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From Peter Donald <dona...@apache.org>
Subject Re: Optional tasks
Date Thu, 11 Oct 2001 09:37:57 GMT
On Thu, 11 Oct 2001 01:03, Jose Alberto Fernandez wrote:
> From: "Peter Donald" <donaldp@apache.org>
>
> > Ant started as a 3 hour hack on a plane (at a time when the Optional
> > Package spec didn't exist?). It takes a considerable investment of effort
> > to implement Optional Package management. Is it any surprise why it is
> > not used? We don't even clearly separate bewteen container and task.
>
> Well, the excuse of the 3 hour hack should not be applying anymore. After
> all We are here after more than a year (2?) and at least 4 official
> releases. :-)

possibly though we are still living with many of the early choices.

> If using this feature is so complicated, do we expect library
> writers to deal with the complication or are you proposing solving it for
> them? I am really not sure if I understand your argument here.

it is container writers that have to write it not library developers. The 
whole point of this system is to remove complexity from build file writers, 
users AND task file writers ;) However us ant-dev peeps have to suffer 
through hellish complexity instead ;)

> > Look at other specs that weren't hacks but were thought out. Servlet 1.0
> > had clear separation between container and servlet - yet it took till
> > servlet 2.3 to get Optional Package handling. Why is that?
>
> I would say that a big part of the problem is that the JVM people did a
> very bad job on educating the rest of the Java Standards on how Optional
> Packages where supposed to work or be managed, so everyone did its own hack
> with the classpath.

Perhaps. I think it is because there is no inherently any decent versioning 
in java and they chose to ignore the lessons learnt via Shared librarys/DLLs 
on all native platforms. But then again some would call me cynical ;)

...snip...
> This seem to say that the JVM will do all the work. Granted, I am not sure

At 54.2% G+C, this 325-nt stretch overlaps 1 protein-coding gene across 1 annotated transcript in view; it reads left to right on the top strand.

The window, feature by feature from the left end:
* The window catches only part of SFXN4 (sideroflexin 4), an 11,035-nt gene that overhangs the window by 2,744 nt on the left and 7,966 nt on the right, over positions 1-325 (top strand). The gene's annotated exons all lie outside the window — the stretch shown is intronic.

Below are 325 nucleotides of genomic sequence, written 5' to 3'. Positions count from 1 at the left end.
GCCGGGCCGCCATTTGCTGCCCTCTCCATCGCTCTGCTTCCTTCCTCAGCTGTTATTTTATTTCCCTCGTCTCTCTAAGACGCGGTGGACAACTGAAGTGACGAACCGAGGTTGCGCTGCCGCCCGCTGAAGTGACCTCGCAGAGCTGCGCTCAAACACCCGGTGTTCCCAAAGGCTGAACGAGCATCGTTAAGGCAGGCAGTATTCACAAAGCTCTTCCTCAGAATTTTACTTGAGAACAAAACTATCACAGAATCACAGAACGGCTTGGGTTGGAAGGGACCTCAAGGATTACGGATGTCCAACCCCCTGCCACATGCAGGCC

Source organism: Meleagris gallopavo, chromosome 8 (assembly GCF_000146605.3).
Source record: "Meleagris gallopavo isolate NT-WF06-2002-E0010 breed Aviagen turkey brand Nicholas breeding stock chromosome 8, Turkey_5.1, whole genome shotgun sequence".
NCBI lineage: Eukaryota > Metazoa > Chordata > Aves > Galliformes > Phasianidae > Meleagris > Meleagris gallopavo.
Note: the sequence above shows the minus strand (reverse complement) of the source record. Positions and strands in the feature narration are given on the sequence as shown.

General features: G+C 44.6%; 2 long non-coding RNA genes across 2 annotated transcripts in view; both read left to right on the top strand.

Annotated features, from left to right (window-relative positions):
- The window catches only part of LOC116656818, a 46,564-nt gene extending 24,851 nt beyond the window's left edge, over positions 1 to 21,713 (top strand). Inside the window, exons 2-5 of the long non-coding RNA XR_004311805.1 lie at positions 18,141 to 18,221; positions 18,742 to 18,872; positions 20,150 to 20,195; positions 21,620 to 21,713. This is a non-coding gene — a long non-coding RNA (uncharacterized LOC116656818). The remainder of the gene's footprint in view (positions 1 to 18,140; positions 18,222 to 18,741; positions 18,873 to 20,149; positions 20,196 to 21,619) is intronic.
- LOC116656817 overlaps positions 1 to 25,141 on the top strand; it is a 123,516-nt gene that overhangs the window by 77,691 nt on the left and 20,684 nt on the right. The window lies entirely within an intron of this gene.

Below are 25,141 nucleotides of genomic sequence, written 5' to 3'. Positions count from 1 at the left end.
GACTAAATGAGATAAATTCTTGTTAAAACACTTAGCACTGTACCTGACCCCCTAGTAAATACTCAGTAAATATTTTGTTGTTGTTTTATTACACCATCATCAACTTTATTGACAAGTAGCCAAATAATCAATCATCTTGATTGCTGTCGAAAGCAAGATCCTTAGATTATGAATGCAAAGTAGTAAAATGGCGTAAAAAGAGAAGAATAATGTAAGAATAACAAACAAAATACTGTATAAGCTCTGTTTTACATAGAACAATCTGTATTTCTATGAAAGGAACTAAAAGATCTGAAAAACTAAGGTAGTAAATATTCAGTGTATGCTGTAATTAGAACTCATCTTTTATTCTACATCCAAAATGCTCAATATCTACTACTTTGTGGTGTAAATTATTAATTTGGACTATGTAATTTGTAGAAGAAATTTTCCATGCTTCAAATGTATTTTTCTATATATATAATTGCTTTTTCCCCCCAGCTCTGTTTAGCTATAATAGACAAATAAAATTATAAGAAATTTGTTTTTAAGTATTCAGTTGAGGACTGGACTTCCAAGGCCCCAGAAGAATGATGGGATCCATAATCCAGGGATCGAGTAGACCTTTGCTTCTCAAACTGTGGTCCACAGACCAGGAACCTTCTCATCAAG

> how is this suppose to work with UserDefined ClassLoaders, but that does
> not aply to ant.jar since that ar is started by the JVM.

What they used to call Extensions are now called Optional Packages. They seem 
to like renaming stuff. I am not sure where you got that blurb from but the 
jdk1.3 stuff has it documented. Specifically I am looking at using stuff that 
places data in manifest like

Extensions-required: junit
junit-Specification-Name: org.junit
junit-Specification-Version: 3.7

> > The type.lib.path can be extended by user the same way that the header
> > (or library) serach path for gcc can be extended. Perhaps it could be as
> > simple as
> >
> > ant -L ~/my/ant/lib/path
> >
> > However in reality you would usually define a OS environment variable to
> > extend it. Probably something like
> >
> > export
> > ANT_LIB_PATH=~/ant-ext/lib:/opt/some-local-tool:/usr/local/another/local/
> >tool
> >
> > or whatever.
>
> So we are just moving or incrementing the issue of managing the CLASSPATH
> to also managing some other ANT_LIB_PATH. Not too much of an improvement.
> My wish would be for ANT not requiring any special manipulation of
> CLASSPATH nor any aditional environment variables.

Theres not much you can do about that. Didn't you punt it to the build file 
writer? Most people will ever have to deal with this because there will be 
reasonable default. I haven't come across a project yet where the reasonable 
defaults would not suffice.

> This is just a possible interpretation. I do not see why there should be
> any difference between declaring tasks and declaring a group of tasks.

nor me ;)

> I
> seems to me quite arbitrary to make such distinction. To me both should act
> at the same time.

The distinction I make is between how they are declared. Using an import is 
much more typesafe. In fact that ant-lint I was talking about ages would be 
possible in this case. However as soon as you build a self-modifying 
execution (which runtime taskdefs essentially are) it becomes almost 
impossible to validate the ant build file.

> > However I would suggest that if you are building and then using tasks you
> > should probably break them into two projects and make one depend on the
> > other.
>
> Well usually these types of task use part of the project functionality to
> perform its job, that is why there are there and are not some generic tool
> somewhere else. Dividing the build process just because some tasks cannot
> be used in the project just creates arbitrary complexity. To me the
> semantics should be just the same as for <taskdef>.

Taskdef should still exist - however I only see it as needed when ant is 
failing to do it's job and provide a general enough set of 
tasks/infrastructure ;) But they are not equivelent to importing type 
librarys

-- 
Cheers,

Pete

--------------------------------------------
Sorry, I forgot to take my medication today.
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